• aopalliancejar
  • cassandra-driver-core.jar
  • commons-logging.jar
  • guava.jar
  • metrics-core.jar
  • slf4j-api.jar
  • spring-aop-RELEASE.jar
  • spring-beans-RELEASE.jar
  • spring-context-RELEASE.jar
  • spring-core-RELEASE.jar
  • spring-cql-RELEASE.jar
  • spring-data-cassandra-RELEASE.jar
  • spring-data-commons-RELEASE.jar
  • spring-expression-RELEASE.jar
  • spring-tx-RELEASE.jar

Create a project in eclipse or any IDE and add the JAR files downloaded above. Now that the project is setup, we start with the coding phase :

We create a PoJo which maps the Column family and is the basic unit that is to be persisted in the Cassandra Database.

Person.java

package com.jcg.examples.entity;

import org.springframework.data.cassandra.mapping.PrimaryKey;
import org.springframework.data.cassandra.mapping.Table;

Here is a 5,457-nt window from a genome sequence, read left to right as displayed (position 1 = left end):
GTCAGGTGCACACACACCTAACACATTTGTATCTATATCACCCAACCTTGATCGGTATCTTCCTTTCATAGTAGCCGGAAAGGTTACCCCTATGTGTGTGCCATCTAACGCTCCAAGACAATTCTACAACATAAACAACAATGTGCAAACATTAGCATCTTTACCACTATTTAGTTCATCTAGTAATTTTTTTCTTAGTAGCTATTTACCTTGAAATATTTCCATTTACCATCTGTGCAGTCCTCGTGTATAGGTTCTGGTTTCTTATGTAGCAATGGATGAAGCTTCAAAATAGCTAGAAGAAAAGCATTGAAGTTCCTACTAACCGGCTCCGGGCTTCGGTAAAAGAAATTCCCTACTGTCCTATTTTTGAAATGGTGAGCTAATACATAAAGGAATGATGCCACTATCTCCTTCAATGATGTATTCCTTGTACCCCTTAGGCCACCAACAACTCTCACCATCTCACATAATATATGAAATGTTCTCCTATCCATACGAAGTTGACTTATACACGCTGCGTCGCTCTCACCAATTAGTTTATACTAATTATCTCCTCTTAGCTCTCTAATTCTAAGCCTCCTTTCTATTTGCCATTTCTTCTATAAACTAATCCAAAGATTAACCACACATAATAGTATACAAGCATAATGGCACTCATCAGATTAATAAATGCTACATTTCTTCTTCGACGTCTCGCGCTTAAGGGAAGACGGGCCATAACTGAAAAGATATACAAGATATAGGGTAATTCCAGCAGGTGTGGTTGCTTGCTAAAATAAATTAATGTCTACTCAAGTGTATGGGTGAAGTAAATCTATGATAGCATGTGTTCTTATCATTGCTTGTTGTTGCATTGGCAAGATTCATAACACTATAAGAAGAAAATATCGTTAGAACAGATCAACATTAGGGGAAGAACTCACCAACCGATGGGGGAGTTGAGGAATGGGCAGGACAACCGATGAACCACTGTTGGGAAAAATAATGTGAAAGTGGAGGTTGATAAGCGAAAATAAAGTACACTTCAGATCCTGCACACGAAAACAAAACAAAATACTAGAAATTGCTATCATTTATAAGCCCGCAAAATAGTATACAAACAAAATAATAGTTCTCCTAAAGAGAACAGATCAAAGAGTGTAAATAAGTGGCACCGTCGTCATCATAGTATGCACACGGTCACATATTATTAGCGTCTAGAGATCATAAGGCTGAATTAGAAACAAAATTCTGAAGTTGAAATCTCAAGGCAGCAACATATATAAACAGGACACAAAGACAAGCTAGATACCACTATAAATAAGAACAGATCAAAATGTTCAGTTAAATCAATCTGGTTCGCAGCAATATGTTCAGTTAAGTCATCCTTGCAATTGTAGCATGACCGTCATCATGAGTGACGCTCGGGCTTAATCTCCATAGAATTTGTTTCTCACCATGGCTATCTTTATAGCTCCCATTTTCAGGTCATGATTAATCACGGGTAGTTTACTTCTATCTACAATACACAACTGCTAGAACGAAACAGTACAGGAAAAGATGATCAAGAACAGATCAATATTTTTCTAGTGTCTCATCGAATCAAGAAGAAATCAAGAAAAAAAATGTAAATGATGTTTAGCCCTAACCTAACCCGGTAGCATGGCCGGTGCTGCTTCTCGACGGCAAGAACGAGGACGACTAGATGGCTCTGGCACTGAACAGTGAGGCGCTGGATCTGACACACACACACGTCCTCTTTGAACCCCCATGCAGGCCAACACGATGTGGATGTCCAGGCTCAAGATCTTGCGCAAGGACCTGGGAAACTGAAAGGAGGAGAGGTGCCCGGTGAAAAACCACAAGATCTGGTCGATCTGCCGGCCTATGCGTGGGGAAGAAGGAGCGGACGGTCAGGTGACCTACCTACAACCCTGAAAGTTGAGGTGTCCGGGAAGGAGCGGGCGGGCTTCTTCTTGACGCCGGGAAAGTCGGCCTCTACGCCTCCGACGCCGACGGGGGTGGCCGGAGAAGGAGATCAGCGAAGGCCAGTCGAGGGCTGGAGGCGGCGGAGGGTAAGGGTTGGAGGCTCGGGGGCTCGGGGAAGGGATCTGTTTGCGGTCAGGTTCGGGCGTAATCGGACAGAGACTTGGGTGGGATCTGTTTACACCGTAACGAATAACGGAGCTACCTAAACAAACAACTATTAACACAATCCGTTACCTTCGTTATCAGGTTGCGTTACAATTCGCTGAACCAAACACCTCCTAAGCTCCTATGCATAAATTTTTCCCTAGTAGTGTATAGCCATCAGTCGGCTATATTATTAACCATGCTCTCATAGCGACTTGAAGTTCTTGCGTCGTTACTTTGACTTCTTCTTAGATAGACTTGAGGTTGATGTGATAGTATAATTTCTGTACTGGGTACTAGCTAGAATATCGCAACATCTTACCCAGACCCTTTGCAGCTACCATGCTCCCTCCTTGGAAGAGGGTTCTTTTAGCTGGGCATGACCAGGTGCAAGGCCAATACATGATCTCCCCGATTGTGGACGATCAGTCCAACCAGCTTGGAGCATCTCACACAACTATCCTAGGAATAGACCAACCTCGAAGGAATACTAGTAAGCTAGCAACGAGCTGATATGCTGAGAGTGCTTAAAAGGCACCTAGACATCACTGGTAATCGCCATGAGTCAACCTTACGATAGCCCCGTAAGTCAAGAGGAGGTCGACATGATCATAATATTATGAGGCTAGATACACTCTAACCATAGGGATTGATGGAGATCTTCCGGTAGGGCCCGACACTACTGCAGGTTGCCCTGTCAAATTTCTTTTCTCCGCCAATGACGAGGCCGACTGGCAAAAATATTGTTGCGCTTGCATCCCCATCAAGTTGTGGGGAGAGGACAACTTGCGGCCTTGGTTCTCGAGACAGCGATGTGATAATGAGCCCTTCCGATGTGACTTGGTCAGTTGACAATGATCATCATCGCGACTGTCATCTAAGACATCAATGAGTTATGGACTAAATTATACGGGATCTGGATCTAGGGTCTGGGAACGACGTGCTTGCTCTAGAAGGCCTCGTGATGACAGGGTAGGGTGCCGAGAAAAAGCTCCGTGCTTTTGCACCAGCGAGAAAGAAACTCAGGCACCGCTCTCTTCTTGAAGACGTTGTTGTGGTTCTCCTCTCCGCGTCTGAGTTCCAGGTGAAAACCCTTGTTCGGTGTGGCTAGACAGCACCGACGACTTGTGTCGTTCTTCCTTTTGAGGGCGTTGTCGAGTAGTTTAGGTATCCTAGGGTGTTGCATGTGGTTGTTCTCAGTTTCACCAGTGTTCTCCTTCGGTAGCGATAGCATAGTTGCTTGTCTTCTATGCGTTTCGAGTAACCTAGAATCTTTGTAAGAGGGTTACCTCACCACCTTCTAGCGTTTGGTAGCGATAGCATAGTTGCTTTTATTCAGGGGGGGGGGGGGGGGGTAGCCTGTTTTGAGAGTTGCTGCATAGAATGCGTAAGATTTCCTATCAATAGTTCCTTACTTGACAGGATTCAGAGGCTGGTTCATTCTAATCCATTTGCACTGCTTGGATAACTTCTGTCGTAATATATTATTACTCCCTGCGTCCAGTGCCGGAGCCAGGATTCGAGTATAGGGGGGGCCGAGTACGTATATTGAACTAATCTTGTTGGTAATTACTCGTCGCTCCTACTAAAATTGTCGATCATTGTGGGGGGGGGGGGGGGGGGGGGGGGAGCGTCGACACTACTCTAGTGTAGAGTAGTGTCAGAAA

@Table("Person")	
public class Person
{
		@PrimaryKey
		private Integer pId;	
		
		private String name;

		public Integer getpId()
    {
    		return pId;
    }

		public void setpId(Integer pId)
    {
    		this.pId = pId;
    }

		public String getName()
    {
    		return name;
    }
		
		public void setName(String name)
    {
    		this.name = name;
    }

		@Override
    public String toString()
    {
		    return "Person [pId=" + pId + ", name=" + name + "]";
    }

		@Override
    public int hashCode()
    {
		    final int prime = 31;
		    int result = 1;
		    result = prime * result + ((name == null) ? 0 : name.hashCode());
		    result = prime * result + ((pId == null) ? 0 : pId.hashCode());
		    return result;
    }

		@Override
    public boolean equals(Object obj)
    {
		    if (this == obj)